MIAMI (WSVN) - A man has been discharged from the hospital on Thursday after recovering from a lighting strike for over three months.

“It definitely makes you respect Mother Nature and sort of have an appreciation for being alive,” 28-year-old Nick Williams said at a media conference.

Williams is nursing the injuries he received after getting struck by lightning on Aug. 4 and has been working hard at Jackson Memorial Hospital to get his life back. He said he’s grateful to be heading home.

Williams remembers some details from that summer afternoon as he sat under a tree watching a storm he thought was far enough away.

“I thought, ‘Eh, I’ve been outside in more dangerous conditions,'” Williams said, “and then I woke up in the hospital.”

Williams was struck by lightning and his wheelchair caught fire as his neighbors called 911.

“It was 750,000 to one for someone in a wheelchair to be struck by lightning,” Williams’s fiancee said.

Williams had a heart attack on the way to the hospital, and four minutes passed before paramedics were able to revive him. Eventually, he ended up at Jackson Memorial Hospital.

His doctors were stunned by his progress.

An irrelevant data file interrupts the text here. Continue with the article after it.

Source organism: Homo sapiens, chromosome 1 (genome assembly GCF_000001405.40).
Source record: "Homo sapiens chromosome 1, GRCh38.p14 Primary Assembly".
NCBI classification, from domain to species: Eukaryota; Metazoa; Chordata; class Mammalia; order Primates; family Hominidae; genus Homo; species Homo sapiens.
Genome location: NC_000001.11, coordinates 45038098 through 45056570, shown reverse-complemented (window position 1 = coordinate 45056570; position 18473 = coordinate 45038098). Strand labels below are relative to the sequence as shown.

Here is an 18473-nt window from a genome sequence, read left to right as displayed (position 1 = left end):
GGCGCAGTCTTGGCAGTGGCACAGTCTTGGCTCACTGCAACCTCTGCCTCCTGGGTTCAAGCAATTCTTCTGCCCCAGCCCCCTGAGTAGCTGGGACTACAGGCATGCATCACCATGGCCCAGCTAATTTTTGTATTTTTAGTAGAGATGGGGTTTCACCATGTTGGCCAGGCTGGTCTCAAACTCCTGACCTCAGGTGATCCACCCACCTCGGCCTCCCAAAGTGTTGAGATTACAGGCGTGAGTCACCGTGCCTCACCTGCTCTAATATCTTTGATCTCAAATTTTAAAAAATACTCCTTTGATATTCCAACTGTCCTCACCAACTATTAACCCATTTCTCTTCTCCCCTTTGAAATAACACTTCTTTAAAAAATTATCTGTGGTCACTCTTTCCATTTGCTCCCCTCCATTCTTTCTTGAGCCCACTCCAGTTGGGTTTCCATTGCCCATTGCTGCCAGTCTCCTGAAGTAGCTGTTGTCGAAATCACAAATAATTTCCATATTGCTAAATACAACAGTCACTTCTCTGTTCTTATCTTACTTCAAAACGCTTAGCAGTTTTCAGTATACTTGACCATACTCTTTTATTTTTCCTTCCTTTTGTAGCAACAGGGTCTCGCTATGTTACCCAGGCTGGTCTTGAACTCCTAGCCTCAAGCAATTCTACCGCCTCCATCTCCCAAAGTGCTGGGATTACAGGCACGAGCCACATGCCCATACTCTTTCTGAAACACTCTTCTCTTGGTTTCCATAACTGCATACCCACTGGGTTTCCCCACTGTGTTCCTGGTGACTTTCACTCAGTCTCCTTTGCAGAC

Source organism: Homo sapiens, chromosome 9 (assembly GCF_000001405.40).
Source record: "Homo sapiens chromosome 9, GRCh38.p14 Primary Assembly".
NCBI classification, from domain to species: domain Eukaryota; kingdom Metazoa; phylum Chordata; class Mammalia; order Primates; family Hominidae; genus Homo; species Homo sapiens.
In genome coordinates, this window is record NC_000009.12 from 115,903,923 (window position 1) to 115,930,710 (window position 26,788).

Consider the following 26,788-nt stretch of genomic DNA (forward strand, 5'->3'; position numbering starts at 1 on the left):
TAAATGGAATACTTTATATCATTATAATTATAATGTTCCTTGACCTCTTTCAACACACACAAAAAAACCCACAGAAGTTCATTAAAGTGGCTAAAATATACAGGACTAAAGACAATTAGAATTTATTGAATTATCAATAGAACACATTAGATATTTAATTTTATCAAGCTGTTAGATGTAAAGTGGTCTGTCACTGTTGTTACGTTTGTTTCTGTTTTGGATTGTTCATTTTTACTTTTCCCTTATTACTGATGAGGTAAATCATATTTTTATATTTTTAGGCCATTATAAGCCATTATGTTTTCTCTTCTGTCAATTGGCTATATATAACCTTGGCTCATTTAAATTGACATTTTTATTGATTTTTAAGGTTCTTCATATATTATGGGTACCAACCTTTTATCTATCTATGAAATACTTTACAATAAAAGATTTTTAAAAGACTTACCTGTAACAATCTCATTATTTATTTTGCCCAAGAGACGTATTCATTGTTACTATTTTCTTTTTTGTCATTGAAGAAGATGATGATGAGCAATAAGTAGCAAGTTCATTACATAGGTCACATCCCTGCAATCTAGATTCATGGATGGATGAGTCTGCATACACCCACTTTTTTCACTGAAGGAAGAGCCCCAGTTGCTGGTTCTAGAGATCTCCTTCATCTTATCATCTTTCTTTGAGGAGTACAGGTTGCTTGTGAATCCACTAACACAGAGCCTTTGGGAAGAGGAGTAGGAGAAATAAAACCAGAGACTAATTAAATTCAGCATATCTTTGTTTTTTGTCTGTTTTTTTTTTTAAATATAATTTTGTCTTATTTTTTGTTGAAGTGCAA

“At the time I saw him, he was unresponsive, on a ventilator breathing machine with some neurological signs and symptoms that would suggest that he wouldn’t recover,” Chief of Trauma Dr. Nicholas Namias said. “He was as sick as the come.”

“He is, for me, a miracle,” Medical Director of Neuro-Rehabilitation Dr. Gemarayet Alvarez-Gonzalez said. “We go by the statement of ‘Miracles happen daily,’ and he is definitely one of them.”

Williams spent 95 days at Jackson Memorial Hospital for treatment and therapy, and this wasn’t his first near-death experience.

In May 2008, Williams was in a car crash that left him paralyzed from the chest down.

“It almost makes these circumstances easier to deal with, having some sort of ‘Already been there’ kind of thing, so it’s like a ‘Now what?’ kind of deal,” Williams said.

His faith and family helped him through the ordeal.

“Twice in our lifetimes we’ve listened to doctors say, ‘It does not look good,'” Williams’s mother Donna Pappas said.

“All odds were against him, but he’s obviously proved that twice now that that doesn’t matter,” Williams’s fiancee said.

Williams said he’s leaving the hospital with a new mindset.

“If you’re alive, you’re okay kind of deal,” Williams said. “So, as — car accident, getting struck by lightning now — as long as I’m alive, I can deal with whatever it is that’s coming my way.”

Williams said he’s looking forward to a hot meal, getting back on the tennis court and planning a wedding. He and his fiancee were planning to get married in December, but now they’re working on setting a new date.

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